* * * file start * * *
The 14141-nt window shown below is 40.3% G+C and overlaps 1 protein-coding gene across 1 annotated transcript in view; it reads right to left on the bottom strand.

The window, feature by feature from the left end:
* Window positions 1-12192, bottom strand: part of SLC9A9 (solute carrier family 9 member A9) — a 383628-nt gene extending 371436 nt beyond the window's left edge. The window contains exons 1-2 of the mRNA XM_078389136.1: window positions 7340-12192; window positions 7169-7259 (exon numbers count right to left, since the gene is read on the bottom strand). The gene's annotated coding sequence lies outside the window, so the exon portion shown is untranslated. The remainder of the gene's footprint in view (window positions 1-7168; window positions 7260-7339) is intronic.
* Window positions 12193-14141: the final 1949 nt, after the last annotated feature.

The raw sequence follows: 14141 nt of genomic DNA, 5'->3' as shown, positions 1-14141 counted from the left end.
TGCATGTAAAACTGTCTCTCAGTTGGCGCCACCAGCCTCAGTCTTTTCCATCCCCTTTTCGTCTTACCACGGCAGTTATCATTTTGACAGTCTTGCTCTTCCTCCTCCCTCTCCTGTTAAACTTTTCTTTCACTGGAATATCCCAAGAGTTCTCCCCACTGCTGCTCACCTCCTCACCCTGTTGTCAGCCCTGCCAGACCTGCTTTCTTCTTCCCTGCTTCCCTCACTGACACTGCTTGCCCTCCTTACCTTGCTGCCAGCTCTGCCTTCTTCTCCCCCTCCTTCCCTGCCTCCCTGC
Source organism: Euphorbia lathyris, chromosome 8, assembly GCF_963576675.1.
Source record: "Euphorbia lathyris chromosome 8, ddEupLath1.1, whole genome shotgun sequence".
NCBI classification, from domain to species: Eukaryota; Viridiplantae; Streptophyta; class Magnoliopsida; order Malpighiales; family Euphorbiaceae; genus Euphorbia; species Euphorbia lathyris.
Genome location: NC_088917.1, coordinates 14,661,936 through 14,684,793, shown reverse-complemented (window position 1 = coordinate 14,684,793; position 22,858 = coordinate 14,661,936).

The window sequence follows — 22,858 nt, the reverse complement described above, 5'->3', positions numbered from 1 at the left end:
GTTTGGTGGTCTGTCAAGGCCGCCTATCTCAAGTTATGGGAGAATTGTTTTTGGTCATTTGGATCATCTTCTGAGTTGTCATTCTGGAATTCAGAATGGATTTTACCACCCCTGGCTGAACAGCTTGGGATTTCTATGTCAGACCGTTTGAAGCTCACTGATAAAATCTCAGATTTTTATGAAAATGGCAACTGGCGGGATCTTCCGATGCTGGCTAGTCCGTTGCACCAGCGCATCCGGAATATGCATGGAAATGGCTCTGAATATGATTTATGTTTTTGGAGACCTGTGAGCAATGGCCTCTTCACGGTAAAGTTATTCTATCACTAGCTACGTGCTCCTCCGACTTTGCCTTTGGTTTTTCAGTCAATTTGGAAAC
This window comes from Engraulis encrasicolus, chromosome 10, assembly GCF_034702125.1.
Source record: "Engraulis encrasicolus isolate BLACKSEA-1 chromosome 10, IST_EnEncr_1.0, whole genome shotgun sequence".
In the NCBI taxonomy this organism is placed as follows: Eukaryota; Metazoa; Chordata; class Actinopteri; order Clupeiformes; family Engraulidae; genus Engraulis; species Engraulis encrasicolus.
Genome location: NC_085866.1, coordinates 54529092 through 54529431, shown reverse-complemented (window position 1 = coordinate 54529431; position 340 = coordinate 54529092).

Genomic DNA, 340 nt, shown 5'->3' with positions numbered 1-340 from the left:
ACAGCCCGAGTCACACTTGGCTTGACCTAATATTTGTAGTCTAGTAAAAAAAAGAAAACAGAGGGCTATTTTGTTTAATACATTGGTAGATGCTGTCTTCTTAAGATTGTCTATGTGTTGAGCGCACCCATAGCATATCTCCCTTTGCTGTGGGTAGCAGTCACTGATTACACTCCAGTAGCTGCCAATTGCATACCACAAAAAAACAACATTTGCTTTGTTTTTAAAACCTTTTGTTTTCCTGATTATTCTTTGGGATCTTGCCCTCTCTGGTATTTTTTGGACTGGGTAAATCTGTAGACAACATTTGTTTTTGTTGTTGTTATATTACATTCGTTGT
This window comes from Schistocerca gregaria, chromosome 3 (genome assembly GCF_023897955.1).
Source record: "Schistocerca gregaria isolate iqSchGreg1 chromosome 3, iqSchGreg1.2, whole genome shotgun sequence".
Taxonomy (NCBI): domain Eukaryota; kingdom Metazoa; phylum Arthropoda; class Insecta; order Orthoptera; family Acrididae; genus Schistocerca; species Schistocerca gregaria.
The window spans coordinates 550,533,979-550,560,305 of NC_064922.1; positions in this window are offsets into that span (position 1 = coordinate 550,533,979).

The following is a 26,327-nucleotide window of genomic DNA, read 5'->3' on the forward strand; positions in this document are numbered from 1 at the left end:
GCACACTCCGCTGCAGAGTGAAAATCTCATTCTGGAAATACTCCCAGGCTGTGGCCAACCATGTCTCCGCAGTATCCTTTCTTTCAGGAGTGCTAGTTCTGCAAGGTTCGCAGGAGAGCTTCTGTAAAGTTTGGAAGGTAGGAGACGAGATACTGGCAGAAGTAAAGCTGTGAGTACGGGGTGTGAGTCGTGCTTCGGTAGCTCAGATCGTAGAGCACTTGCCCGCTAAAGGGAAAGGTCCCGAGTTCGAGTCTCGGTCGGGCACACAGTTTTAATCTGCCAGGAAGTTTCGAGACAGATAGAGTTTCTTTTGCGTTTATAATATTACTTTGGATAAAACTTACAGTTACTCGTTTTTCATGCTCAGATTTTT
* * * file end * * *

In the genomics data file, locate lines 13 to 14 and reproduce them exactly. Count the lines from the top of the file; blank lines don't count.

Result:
This window comes from Engraulis encrasicolus, chromosome 10, assembly GCF_034702125.1.
Source record: "Engraulis encrasicolus isolate BLACKSEA-1 chromosome 10, IST_EnEncr_1.0, whole genome shotgun sequence".